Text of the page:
The B-axis rotary table also provides the machine’s Z-axis motion, leading to high precision and fast movements in all linear axes, which accelerate at 6 m/s2 to a rapid traverse of 65 m/min. Linear scales are fitted to ensure high accuracy positional feedback to the Siemens Sinumerik 840D sl control. An alternative control system offered is the Fanuc 31iB.

Common to all Heller machine tools, the CP 4000 enables productive metal removal using economically efficient cutting parameters. High performance is achieved due to the stiff swivelling head geometry, torsional stiffness of the machine and rigid spindle locking.

The mill-turn build concept is designed around executing horizontal, vertical and tilted turning operations using the 1,000 rpm B-axis table with direct torque drive and a fifth CNC axis provided by positioning the C-axis swivelling spindle head.

To identify even the slightest imbalances on the workpiece or rotary table during turning, Heller has developed a machine function that feeds back internal drive signals to enable precise centric clamping. For turning tools, Heller additionally offers a standard tool measurement system using tactile sensors.

Pallet size is 500 mm x 630 mm, although workpieces up to 900 mm in diameter or up to 1,020 mm wide can be accommodated in the working area, maximum load being 1.4 tonnes. Provision of cutters in the optional magazines is generous, with up to 240 positions in a chain magazine or 409 in a rack-type magazine.

Mr Meyer added, ‘Using a B-axis table in combination with a universal or tilting head allows greater table loads, larger working envelopes and greater accessibility than 5-axis machines that have two axes of motion under the workpiece, such a rotary tilting table.

‘Our customers are in a multiplicity of industries and have wide and varying applications, so Heller offers a consultative service to users.

‘We work with existing users and prospective customers to ensure we optimally configure our machines based on the type of work to be done, the production requirements, the materials to be machined and the type of CAD/CAM system used by the customer.’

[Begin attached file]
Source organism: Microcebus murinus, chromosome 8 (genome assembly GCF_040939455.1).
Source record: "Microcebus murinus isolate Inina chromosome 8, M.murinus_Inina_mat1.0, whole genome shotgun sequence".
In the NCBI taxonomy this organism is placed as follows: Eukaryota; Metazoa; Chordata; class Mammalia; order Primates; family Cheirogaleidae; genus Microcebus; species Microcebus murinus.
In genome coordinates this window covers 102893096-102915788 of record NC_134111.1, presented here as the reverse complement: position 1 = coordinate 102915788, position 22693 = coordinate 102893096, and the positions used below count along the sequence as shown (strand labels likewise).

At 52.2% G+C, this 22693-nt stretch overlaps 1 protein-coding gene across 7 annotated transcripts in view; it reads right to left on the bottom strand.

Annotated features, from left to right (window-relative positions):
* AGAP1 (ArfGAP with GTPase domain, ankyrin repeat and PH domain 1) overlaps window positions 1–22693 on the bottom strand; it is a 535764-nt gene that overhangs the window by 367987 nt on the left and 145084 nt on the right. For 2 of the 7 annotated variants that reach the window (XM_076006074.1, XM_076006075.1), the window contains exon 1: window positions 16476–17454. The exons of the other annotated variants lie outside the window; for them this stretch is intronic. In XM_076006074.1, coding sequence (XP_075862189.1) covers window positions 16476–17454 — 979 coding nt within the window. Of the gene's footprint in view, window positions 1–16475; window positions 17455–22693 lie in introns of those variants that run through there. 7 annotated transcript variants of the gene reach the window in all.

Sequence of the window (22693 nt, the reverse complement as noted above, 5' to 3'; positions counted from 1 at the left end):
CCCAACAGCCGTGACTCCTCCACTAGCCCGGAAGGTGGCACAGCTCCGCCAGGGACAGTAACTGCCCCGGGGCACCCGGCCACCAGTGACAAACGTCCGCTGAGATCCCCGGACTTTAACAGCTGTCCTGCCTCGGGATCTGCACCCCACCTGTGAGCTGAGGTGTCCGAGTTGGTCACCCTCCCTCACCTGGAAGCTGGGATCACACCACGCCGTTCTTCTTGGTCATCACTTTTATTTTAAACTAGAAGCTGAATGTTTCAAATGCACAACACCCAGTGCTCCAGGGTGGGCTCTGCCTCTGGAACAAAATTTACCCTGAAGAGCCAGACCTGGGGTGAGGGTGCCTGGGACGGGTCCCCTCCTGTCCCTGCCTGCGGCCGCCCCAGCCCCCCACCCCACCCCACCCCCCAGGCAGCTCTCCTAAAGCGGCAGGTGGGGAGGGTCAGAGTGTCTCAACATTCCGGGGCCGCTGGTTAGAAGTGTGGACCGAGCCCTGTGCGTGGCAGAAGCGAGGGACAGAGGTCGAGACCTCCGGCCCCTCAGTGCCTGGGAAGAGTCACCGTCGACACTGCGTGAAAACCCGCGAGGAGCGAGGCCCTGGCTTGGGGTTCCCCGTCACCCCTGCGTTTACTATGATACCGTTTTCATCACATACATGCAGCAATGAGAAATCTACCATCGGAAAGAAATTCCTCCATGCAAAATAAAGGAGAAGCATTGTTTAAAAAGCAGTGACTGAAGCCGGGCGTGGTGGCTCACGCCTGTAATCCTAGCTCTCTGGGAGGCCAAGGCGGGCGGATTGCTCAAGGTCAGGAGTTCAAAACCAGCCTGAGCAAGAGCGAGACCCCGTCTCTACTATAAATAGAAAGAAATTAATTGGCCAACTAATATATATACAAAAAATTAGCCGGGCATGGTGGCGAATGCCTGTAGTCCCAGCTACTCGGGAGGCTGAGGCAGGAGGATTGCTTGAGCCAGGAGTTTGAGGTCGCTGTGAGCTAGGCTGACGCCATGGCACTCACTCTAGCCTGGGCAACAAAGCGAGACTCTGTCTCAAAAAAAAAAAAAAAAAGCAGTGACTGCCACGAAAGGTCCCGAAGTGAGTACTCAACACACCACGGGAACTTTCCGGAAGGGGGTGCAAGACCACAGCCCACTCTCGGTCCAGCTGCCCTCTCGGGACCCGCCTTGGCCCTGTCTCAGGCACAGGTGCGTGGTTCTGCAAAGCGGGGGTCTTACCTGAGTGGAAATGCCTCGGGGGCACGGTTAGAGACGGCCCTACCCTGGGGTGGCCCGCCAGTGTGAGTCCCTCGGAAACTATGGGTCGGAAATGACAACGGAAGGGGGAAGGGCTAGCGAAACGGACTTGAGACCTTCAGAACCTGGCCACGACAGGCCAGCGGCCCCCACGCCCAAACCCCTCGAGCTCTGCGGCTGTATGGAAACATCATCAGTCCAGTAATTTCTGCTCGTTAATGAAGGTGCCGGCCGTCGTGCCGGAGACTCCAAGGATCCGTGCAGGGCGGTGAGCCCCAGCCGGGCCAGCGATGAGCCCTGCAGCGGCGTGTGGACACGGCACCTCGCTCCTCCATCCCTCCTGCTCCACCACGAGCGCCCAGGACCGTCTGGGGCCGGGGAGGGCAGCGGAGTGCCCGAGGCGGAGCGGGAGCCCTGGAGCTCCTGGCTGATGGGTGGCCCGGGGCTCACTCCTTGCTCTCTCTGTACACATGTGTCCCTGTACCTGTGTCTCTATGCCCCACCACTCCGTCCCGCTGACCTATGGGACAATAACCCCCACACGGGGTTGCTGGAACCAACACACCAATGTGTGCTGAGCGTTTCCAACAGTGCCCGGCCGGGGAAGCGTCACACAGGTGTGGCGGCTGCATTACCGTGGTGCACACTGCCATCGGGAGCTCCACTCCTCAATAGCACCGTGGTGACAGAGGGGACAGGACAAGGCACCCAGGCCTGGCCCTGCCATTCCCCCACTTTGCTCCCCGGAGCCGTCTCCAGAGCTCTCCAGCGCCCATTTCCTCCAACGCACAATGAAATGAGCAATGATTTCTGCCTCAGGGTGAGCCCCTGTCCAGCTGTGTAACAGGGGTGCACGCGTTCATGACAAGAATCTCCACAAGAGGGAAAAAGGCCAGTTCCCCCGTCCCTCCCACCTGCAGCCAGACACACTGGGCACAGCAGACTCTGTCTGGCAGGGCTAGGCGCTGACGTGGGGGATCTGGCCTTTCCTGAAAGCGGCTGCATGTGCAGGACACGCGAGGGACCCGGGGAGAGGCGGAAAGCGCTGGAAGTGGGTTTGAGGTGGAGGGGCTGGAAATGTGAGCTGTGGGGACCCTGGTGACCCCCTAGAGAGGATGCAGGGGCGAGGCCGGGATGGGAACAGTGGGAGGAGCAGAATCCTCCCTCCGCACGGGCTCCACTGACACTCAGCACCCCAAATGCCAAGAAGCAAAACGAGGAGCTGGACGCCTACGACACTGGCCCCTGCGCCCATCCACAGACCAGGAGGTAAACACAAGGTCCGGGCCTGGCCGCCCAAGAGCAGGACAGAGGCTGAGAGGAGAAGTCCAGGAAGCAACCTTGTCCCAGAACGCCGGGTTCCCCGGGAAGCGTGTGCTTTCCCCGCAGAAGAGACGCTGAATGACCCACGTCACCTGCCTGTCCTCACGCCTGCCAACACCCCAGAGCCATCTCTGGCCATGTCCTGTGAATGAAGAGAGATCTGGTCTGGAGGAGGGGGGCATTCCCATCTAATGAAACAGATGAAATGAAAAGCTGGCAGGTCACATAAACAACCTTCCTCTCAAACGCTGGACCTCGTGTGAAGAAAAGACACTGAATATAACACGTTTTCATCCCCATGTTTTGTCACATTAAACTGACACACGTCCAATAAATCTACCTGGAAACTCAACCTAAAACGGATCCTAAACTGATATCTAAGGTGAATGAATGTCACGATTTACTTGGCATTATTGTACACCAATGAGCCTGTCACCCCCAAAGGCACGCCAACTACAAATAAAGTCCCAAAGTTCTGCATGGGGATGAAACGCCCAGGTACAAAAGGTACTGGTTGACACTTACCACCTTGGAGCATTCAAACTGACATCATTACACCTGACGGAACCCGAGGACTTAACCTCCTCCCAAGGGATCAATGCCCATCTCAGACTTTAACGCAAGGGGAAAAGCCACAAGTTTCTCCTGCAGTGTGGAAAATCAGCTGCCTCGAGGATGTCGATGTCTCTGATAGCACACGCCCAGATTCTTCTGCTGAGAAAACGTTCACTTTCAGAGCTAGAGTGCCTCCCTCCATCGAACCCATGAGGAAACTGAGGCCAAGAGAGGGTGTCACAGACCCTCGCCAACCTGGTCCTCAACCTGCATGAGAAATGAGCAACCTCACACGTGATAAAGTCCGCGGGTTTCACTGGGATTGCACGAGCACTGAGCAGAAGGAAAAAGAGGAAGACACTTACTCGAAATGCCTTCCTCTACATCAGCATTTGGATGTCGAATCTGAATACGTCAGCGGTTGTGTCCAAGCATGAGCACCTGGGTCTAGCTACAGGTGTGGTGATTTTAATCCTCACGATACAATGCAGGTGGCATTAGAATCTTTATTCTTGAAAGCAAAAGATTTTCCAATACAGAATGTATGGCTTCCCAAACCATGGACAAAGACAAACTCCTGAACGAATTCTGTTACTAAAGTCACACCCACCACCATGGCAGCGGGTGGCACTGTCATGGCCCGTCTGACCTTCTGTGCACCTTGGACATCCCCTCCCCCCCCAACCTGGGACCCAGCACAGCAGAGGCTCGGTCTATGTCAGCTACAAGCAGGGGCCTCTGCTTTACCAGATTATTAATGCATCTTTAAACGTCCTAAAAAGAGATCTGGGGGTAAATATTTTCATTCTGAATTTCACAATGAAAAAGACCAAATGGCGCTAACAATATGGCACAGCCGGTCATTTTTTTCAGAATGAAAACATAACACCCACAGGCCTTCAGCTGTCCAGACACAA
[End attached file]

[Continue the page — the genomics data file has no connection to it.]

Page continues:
New training system for 4- and 5-axis machining centres

Heller is a machine tool company renowned for its commitment to education. At any one time, 10 per cent of its global workforce are apprentices, a figure mirrored at the UK factory in Redditch. The company is keen to transfer this ethos to the outside world and ensure that its customers’ employees are also trained to a high standard.

To further this aim and to help close the skills gap, Heller has introduced what it believes to be the most advanced and realistic CNC machining centre training station currently available. Called Profitrainer, it is to be demonstrated for the first time in the UK at MACH 2016.

The fully configured, functional unit is a faithful replica of a 4/5-axis horizontal-spindle machine tool. Even machine functions that cannot be performed, such as operation of the tool magazine, are simulated using control runtimes. The facility provides realistic skills training without tying up a machine on the shop floor, which would result in lost production. Furthermore, the risk of a crash occurring on a real machine is eliminated, avoiding potential repair costs.

Other benefits of the training unit are that its small size is less intimidating for trainees and the mobile equipment may be moved anywhere within a customer’s premises, allowing flexibility of use. Versatility is helped further by being able to power the unit from a normal single-phase or a three-phase electrical supply.

A full version of the Siemens 840D sl control is fitted, so once an apprentice has undergone the training programme, he or she becomes a fully-fledged machinist able to operate any prismatic machining equipment of any make, regardless of which CNC system is used. However, skill level will be highest when operating a Heller horizontal machining centre controlled by a Siemens 840D sl.

Profitrainer is equally useful for mechanical and electrical maintenance courses, as the use of original components supports realistic handling of fault situations. Feedback from more than 6,000 students who have used previous iterations of this unit for personal qualification over the past decade confirms the success of the concept.